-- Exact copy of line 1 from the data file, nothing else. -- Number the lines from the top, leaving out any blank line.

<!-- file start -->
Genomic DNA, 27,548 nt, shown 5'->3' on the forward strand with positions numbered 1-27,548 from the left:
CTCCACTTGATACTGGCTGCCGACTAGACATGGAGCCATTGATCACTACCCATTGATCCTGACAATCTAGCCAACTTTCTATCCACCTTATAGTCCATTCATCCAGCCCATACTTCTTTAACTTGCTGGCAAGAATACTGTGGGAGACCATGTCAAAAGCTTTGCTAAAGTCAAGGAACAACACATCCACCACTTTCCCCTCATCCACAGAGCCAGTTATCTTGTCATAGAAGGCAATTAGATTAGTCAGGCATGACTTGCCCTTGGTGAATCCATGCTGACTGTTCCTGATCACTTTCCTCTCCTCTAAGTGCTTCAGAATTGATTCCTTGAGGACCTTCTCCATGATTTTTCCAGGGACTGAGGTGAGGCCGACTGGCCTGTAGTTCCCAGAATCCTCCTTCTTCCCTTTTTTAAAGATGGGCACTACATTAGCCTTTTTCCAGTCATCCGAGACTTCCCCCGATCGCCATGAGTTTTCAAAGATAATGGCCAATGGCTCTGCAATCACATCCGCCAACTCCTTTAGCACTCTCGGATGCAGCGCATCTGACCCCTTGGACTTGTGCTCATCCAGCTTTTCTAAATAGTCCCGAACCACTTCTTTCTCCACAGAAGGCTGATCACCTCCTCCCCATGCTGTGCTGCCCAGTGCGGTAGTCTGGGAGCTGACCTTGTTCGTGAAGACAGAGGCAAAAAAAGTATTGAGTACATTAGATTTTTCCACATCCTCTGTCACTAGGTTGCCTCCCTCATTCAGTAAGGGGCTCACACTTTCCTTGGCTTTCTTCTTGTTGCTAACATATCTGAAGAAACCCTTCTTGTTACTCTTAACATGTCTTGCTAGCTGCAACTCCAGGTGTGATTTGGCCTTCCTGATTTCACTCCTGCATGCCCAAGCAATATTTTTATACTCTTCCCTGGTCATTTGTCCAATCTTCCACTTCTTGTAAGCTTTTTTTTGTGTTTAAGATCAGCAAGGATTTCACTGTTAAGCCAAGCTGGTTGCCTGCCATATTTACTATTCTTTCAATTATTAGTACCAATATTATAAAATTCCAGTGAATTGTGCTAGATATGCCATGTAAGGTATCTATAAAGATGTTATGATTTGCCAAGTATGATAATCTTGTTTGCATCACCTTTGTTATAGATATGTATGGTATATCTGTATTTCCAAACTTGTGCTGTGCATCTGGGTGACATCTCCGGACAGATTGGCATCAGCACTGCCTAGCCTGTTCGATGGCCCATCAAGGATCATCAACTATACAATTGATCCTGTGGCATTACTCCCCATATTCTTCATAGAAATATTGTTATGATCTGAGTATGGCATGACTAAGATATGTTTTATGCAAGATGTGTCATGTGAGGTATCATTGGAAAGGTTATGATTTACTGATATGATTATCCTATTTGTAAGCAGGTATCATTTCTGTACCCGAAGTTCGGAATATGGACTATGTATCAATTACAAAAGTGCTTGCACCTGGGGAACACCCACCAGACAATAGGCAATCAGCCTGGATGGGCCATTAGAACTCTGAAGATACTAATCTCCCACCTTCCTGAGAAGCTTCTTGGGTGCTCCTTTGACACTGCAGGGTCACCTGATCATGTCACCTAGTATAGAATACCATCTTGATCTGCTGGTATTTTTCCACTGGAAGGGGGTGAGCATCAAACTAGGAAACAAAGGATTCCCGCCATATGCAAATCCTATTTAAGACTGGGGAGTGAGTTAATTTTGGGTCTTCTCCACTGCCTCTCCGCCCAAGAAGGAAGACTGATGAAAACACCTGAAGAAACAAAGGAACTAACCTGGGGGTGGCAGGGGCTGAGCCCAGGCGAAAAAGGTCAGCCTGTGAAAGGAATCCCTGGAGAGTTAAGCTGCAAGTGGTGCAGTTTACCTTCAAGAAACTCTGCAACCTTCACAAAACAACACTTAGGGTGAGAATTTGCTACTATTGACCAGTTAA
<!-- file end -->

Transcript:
Genomic DNA, 27,548 nt, shown 5'->3' on the forward strand with positions numbered 1-27,548 from the left: